Depiste it being around 20 degrees here (yes plus!!) all the old babs are still wearing thick coats done up to the top, scarves wrapped tight around their necks and big puffy boots. They don’t even seem to notice the heat on the busses, (which all still have the heating on because apparently it can’t be turned off)! I think they have been cold for so long its in their bones.
Other than that I don’t really have much of my own news to empart. I have been trying to get my project done before the heat kicks in and I want to be outside all the time but it seems we have had our summer- one week of 20+ degrees and now its torrential downpour. White nights are approaching which is making it very hard to sleep, at the moment sunset is around 11:30 and sunrise is around 3:30. It will only get worse.
Today was “Victory Day” i.e the 66th Anniversary of the day Russia won the Great Patriotic War (WWII). The whole day was in fact extremely patriotic! The celebrations kicked of with a parade at 10am which we attempted to attend but due to the fact Russia’s entire population seemed to be in St Petersburg, we couldn’t see a thing.
The main event was the Veterans parade at 5pm. It begun with the army parading down Nevskii Prospect followed by a brass band, then followed the veterans.
The master of ceremonies announced their regiments and they were cheered by the audience as they went past and children went up to give them flowers. Some of them marched in their uniforms and some went past in military vehicles and just waved: they were all clearly very emotional!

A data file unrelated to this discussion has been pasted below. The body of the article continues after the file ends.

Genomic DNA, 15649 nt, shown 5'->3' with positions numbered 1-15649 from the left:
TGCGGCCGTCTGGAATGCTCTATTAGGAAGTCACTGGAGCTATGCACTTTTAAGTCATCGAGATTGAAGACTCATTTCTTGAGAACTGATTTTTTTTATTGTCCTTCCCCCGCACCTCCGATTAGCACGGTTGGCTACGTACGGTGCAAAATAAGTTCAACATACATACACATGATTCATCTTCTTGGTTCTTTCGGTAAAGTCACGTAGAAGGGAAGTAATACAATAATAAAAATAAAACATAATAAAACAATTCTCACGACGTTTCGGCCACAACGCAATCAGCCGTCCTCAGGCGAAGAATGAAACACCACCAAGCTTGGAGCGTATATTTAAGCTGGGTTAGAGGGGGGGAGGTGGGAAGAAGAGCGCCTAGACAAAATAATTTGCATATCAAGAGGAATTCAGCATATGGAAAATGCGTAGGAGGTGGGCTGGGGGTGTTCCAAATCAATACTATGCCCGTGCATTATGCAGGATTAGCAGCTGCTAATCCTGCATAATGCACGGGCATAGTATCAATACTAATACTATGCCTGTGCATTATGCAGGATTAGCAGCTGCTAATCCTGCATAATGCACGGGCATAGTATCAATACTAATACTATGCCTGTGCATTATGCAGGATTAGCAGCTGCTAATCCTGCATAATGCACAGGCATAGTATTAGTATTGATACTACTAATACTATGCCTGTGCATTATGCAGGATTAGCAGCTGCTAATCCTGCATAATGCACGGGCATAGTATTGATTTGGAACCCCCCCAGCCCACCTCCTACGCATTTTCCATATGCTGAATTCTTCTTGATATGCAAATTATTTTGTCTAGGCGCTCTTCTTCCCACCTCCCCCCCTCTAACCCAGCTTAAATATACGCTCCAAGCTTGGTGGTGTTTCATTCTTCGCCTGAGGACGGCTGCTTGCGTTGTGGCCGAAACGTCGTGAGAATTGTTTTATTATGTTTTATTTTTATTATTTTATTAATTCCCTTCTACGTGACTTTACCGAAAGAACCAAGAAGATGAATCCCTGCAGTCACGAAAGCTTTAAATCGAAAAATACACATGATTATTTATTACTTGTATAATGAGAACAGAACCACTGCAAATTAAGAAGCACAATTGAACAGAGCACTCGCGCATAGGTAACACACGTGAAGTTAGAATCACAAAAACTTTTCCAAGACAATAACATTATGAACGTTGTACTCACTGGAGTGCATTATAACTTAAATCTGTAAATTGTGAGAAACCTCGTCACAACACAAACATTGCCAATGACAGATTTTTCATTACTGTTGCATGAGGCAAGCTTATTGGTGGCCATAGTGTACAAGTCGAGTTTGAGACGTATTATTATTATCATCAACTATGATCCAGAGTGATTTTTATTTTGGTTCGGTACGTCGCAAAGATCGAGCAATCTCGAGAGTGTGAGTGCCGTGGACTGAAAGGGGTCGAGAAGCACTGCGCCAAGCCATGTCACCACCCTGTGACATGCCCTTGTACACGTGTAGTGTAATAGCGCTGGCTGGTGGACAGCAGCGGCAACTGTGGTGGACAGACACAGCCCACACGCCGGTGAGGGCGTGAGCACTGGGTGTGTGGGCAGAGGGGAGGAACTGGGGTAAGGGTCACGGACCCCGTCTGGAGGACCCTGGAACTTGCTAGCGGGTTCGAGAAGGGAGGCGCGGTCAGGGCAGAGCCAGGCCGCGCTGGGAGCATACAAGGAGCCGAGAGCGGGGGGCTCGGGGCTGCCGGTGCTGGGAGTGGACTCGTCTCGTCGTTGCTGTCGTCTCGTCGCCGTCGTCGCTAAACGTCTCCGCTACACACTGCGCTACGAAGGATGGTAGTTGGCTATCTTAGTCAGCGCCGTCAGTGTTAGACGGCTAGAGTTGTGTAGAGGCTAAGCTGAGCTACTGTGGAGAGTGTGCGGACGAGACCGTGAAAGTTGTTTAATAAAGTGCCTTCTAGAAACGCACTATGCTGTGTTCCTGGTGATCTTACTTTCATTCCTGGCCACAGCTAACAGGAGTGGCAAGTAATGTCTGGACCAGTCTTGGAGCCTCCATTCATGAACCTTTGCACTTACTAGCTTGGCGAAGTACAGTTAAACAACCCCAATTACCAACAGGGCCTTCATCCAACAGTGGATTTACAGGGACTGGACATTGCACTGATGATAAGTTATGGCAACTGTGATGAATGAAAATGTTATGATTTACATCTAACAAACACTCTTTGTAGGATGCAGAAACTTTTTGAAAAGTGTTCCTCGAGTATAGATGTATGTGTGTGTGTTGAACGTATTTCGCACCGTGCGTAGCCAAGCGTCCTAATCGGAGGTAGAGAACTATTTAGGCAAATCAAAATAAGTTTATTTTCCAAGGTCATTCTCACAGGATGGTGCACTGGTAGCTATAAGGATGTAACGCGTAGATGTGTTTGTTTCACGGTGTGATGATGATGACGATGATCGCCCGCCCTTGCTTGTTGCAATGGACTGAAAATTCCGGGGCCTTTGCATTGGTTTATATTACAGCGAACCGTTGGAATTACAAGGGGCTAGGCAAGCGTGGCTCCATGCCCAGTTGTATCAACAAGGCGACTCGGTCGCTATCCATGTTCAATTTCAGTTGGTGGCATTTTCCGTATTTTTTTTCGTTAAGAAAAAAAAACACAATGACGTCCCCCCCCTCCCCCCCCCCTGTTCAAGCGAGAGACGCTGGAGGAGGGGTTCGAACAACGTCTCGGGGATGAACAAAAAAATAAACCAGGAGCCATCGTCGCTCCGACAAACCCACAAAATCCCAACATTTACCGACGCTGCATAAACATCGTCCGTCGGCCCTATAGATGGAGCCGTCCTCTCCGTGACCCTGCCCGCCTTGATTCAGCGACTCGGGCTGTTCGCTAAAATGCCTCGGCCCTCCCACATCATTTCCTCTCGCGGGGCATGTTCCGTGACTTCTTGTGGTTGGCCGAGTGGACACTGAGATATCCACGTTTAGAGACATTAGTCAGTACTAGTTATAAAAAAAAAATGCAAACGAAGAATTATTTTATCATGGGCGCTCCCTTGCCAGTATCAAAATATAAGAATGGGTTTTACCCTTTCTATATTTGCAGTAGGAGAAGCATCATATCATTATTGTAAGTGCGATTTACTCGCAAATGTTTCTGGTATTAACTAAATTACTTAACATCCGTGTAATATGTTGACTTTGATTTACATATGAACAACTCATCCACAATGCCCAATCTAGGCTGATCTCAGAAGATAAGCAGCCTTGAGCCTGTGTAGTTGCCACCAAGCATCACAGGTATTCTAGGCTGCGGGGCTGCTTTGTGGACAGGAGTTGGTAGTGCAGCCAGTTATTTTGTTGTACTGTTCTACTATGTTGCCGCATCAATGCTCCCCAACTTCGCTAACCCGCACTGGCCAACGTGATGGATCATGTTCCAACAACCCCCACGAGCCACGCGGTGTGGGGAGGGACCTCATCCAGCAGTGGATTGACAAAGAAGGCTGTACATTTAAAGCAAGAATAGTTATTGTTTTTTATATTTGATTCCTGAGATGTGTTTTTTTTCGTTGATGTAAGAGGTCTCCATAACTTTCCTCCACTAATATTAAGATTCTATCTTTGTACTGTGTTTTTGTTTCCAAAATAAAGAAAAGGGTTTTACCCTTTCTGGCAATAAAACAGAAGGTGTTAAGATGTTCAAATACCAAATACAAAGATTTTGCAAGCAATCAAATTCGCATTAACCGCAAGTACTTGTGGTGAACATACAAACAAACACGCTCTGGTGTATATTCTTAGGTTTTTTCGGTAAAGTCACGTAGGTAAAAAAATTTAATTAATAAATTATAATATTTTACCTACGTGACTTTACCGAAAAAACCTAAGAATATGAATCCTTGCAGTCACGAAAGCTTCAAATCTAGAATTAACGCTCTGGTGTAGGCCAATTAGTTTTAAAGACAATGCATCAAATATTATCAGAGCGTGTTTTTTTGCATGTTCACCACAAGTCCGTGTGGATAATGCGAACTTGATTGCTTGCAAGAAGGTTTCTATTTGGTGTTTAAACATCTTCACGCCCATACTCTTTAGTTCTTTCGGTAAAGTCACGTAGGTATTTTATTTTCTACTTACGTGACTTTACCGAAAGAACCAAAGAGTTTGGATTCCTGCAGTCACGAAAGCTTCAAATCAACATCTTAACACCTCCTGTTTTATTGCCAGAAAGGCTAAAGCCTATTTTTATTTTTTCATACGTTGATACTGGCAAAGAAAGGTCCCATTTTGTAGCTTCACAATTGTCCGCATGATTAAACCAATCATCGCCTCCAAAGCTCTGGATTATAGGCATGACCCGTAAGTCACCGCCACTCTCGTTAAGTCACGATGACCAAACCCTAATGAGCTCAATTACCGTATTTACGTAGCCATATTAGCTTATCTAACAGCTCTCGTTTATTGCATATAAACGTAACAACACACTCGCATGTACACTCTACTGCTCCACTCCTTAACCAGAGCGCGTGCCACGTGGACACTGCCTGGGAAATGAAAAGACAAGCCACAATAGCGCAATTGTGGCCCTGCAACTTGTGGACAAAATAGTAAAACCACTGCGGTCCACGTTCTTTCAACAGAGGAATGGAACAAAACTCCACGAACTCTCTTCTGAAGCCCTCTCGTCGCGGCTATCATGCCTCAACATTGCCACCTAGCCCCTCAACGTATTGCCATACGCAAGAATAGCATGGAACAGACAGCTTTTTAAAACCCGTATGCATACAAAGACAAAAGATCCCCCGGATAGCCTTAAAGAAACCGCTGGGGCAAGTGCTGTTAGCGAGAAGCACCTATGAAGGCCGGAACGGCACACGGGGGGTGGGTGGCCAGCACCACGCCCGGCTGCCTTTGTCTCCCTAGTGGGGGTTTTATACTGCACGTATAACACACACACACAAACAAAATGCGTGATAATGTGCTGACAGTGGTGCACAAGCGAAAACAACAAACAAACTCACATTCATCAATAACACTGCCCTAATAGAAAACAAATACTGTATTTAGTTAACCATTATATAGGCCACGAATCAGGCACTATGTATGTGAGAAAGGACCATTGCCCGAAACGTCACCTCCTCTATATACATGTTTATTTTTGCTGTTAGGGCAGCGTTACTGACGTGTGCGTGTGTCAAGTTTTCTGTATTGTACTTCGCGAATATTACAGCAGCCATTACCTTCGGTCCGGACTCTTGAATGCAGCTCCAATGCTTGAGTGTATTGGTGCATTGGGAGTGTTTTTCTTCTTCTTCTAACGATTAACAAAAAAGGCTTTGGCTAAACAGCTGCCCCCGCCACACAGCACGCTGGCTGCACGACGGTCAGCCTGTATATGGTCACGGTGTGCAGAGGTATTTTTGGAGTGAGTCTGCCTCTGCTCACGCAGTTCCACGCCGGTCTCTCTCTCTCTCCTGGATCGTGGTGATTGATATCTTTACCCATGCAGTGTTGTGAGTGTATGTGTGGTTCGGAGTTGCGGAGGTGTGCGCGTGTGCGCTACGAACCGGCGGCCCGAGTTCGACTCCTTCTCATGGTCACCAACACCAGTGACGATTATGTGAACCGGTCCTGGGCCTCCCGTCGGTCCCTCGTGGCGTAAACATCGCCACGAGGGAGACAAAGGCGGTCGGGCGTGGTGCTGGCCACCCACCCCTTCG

The whole atmostphere was pretty overwhelming. Everyone was so patriotic: even the children were thanking the veterans for what they had done, people were clapping and cheering and shouting out what a great victory it was.
Also, as the war was during the Soviet era it is considered a triumph of communism and the Soviet Government. We were suprised to see soviet flags hung in the streets and people waving them at the parade as it is quite a controversial topic, but a lot of people seemed to support communism: a man next to us who had the red soviet flag was approached by one of the veternans from the parade who shook his hand and thanked him for waving the flag! However, after the parade of the veterans came a parade of communist supporters, we were unsure why they were allowed to march, perhaps it was a particular regiment of the army but they walked down nevskii brandishing flags and portraits of Lenin and Stalin. Quite a few people left the sidelines and stopped watching the parade at this point but there was no protest. Jen and I managed to get under the barrier and stand with the policemen on gaurd to take photos and a little old lady next to us was, very emotionally, shouting out to the parade how wonderful it was they had Stalin’s picture and how wonderful communism was. With everyone getting so worked up, waving their flags, cheering, chanting and waving pictures of leaders we could almost imagine ourselves being in communist Russia: and it was scary!
After the parade I joined on the end as it was the quickest way or working my way home up Nevskii! There were so many people it took a very long time. On the way I saw this plaque which I had never noticed before:
It says “Citizens, in the incident of bombing, this side of the street is more dangerous”
Thought it was interesting!
The view from St Olaf's
…is the most beautiful little city ever! The old town is almost 1000 years old: partly surrounded by castle walls and with old churches and pretty building doted around its cobbled streets.